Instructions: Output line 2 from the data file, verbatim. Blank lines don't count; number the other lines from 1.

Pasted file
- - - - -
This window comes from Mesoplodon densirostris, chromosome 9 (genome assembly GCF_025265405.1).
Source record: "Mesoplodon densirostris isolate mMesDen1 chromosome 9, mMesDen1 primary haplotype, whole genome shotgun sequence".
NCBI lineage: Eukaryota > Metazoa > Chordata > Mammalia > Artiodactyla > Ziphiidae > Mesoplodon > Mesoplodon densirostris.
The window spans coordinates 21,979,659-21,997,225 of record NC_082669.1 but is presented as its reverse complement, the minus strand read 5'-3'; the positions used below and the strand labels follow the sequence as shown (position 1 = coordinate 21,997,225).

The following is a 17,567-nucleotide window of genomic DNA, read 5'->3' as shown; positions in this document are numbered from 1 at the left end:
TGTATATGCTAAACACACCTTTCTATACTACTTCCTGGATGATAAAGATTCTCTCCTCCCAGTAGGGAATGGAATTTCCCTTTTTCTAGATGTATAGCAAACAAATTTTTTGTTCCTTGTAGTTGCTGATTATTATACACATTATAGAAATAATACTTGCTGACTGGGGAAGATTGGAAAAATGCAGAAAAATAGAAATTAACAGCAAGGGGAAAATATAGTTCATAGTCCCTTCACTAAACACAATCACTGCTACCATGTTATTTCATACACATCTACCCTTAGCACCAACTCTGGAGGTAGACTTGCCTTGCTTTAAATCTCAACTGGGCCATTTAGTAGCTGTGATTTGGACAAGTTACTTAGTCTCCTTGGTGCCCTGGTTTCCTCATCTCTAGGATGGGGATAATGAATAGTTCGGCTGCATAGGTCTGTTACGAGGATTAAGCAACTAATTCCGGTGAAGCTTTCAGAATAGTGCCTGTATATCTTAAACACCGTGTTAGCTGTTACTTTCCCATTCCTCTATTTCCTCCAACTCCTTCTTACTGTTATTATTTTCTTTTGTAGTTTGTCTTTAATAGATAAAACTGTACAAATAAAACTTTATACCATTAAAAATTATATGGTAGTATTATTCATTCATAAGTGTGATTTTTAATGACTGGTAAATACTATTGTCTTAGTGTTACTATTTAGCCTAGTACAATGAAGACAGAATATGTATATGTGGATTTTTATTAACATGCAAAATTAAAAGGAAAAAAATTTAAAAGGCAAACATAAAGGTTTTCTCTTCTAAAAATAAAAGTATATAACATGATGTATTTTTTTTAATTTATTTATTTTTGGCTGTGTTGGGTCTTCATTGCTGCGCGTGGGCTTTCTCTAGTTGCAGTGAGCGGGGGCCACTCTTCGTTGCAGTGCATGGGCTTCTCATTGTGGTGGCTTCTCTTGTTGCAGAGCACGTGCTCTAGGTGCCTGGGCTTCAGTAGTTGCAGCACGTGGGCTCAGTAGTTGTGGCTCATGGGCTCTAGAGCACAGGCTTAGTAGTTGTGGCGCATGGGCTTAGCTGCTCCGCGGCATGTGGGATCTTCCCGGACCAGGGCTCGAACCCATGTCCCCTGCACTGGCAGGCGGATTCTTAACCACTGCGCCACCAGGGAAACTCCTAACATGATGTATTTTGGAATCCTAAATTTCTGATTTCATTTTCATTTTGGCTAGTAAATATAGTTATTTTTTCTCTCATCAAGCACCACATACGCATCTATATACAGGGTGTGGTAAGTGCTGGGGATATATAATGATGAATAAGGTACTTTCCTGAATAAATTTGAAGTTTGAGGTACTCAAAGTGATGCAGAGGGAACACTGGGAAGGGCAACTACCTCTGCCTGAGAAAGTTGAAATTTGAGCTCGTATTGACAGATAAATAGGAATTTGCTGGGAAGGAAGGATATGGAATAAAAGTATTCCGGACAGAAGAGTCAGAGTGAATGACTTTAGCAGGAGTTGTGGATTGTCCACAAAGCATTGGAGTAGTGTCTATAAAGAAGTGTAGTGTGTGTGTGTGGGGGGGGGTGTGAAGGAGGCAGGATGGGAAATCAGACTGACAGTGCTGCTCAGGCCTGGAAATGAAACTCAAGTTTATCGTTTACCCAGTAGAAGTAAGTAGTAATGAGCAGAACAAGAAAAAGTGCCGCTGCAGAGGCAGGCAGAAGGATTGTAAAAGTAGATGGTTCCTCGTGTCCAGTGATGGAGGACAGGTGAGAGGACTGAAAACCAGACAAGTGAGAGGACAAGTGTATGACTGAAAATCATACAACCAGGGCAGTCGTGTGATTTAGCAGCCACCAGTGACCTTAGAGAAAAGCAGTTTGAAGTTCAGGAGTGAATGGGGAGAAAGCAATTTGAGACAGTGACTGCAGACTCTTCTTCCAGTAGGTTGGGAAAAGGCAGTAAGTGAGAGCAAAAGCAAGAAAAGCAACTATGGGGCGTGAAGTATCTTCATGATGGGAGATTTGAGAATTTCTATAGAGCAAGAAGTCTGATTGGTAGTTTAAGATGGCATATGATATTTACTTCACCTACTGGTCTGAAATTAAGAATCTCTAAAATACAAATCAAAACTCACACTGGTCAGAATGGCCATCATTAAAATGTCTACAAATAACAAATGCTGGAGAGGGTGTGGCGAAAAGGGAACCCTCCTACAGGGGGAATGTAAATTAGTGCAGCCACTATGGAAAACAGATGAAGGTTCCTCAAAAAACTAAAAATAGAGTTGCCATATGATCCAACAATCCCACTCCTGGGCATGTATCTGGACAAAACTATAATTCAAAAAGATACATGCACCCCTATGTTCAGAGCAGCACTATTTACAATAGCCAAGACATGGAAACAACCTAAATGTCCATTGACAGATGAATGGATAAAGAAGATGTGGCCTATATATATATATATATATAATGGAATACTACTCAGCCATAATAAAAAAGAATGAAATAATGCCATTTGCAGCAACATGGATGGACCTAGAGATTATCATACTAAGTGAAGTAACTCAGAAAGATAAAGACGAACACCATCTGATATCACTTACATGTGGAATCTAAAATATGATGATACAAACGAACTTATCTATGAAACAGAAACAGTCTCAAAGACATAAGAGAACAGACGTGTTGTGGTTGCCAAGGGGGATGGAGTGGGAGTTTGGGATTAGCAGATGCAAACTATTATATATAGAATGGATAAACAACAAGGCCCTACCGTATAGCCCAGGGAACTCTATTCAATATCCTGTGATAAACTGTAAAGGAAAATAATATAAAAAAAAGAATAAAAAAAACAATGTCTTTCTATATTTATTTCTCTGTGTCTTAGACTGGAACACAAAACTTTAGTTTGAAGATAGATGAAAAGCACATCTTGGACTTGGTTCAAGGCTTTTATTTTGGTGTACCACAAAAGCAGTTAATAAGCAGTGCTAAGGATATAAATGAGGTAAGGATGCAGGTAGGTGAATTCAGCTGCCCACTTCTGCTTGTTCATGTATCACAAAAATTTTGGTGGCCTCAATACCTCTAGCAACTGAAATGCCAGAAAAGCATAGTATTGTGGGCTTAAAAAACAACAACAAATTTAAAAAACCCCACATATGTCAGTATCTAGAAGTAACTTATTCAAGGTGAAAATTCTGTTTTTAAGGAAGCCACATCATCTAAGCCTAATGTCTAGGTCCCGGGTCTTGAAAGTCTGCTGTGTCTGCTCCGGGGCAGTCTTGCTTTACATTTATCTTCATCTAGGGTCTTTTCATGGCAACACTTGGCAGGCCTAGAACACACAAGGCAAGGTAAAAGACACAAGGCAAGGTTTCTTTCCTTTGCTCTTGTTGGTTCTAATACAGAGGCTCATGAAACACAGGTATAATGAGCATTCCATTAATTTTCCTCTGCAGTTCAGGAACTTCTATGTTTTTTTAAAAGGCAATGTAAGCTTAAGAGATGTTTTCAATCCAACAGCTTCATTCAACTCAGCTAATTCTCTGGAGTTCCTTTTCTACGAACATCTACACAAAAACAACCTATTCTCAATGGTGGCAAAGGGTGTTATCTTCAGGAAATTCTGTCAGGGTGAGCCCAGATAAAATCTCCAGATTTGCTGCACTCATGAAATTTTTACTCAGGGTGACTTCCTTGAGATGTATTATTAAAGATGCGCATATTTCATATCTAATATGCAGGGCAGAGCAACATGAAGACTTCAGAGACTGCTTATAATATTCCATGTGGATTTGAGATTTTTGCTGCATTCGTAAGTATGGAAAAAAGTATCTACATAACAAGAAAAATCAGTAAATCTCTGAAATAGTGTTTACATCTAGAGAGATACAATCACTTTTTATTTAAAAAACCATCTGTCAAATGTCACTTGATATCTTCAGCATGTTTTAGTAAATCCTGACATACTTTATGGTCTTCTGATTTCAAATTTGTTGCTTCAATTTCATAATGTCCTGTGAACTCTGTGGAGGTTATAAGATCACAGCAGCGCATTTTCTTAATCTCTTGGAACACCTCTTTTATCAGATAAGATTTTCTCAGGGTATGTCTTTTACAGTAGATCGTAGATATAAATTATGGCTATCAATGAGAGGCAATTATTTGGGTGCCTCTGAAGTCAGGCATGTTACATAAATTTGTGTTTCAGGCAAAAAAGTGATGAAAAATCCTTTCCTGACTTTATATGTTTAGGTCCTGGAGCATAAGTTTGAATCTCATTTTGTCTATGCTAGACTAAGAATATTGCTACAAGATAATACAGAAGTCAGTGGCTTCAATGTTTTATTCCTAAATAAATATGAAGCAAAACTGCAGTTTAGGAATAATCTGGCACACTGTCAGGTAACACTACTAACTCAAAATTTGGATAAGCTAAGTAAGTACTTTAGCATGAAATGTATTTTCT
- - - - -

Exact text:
Source record: "Mesoplodon densirostris isolate mMesDen1 chromosome 9, mMesDen1 primary haplotype, whole genome shotgun sequence".